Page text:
Despite the risk and setback significant funds are going to research and in educating the next generation of engineers to take us to space. I don’t understand why there isn’t the same fight and same excitement in new energy technology. What is so different?

Many argue that the benefits of space flight that cannot be measured in dollars. I feel that this is the same for energy. How can you measure cleaner air and healthier people? An energy security in which we are not at war over resources that are limited? An economy that thrives due to new innovation.

Looking at Sea Salt from Space

Here is an introductory chemistry mantra: freezing point depression, boiling point elevation.

Tomorrow, NASA’s JPL will launch Aquarius, a satellite outfitted to collect sea surface salinity data. The salinity data will allow for us to gain a better understanding of the global water cycle, ocean circulation and the effects of these on our climate. Even with all of the routine ship and buoy observations, there is only salinity data for 24% of the ocean’s surface. This is a significant gap in our understanding of the ocean and the current models for ocean circulation. Recently, for World Ocean’s Day, there was a great guest blog post in Scientific American mentioning that perhaps the “Ocean Conveyor Belt”  picture for our understanding of heat flow in the ocean is an oversimplification. This concept has dominated the field of oceanography and what is exciting is that Aquarius has the potential to help researchers track processes such as precipitation, evaporation, ice melting, and river runoff that influence the global water cycle in order to develop better models.  Aquarius will provide sea salinity surface data for the entire Earth’s surface every 7 days. 

Salinity of the ocean may seem like a simple and obvious concept for many of us who have experienced the coast. But knowing salt concentrations to 0.2 g/kg (about 1 ppt) can reveal what salinity changes can disrupt ocean circulations. Drastic changes in salinity (ocean circulations) has the potential to lead to changes in the Earth’s climate. The dry regions of the ocean (more evaporation, less precipitation) are the regions of highest salinity. Creating and understadning patterns for future climate/precipitation conditions will be important for agriculture or the stability of ocean fronts for fisheries.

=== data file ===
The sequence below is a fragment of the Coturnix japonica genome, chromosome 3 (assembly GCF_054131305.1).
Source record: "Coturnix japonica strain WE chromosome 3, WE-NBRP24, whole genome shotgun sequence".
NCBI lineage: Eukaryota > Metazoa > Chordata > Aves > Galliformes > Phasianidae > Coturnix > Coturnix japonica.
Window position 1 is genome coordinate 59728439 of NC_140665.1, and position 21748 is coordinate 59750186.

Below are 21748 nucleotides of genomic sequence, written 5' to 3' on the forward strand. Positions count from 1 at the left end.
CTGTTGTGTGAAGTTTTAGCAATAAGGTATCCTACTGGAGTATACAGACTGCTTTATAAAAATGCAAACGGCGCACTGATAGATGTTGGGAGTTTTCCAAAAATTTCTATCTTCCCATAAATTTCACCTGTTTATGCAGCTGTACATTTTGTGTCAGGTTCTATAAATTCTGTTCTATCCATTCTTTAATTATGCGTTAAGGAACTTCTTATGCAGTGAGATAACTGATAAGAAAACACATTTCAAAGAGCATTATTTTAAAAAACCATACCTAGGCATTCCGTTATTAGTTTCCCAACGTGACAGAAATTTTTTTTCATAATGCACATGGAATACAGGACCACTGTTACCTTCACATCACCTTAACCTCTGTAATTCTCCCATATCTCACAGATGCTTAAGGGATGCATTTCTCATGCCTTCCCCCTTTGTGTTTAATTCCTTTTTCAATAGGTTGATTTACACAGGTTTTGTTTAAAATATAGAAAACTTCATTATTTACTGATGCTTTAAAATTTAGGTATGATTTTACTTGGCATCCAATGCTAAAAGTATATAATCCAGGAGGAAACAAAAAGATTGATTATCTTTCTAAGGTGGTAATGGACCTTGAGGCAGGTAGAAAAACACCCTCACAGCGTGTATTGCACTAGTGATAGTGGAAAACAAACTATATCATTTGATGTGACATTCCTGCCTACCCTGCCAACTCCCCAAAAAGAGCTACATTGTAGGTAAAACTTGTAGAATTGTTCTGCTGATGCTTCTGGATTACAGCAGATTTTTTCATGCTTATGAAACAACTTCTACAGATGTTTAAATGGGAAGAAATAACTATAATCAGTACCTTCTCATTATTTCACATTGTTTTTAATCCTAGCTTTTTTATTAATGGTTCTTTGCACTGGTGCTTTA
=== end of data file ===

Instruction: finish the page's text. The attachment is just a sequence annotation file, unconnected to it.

It is all connected. Oceanographer Josh Willis uses balloons to show how water in ... on Twitpic Pictured is an excellent demonstration done by Josh Willis at the JPLtweetup June 7, wherein he illustrates water’s ability to store heat. This ability to store heat effects the temperature of our oceans, which has a direct effect on salinity. And what happens in places with strong variations in salinity? Drastic changes in evaporation and precipitation from season-to-season. Which in turn impacts the global water cycle and ocean circulation.

Global warming is perhaps changing the way in which the ocean is adapting. And isn’t it fascinating that a simple compound like NaCl, with the help of a satellite can help us understand the connection between our climate and the ocean better?

My work here has only begun....*Edit (06/10/2011) Aquarius is about to launch (t-minus 15 min.) How exactly is Aquarius able to measure salt from space? Through microwave emissions! From an interview with Gary Lagerloef, Principle Investigator, just before the launch: Aquarius will measure the electrical conductivity (directly correlated to the salt concentration – greater the salt concentration, higher the electrical conductivity) which modulate the microwave emissions off the surface of the ocean.

**Edit (06/10/2011. 10:4o am) successful launch of Aquarius/SAC-D!

Aquarius SAC-D Launch (201106100016HQ)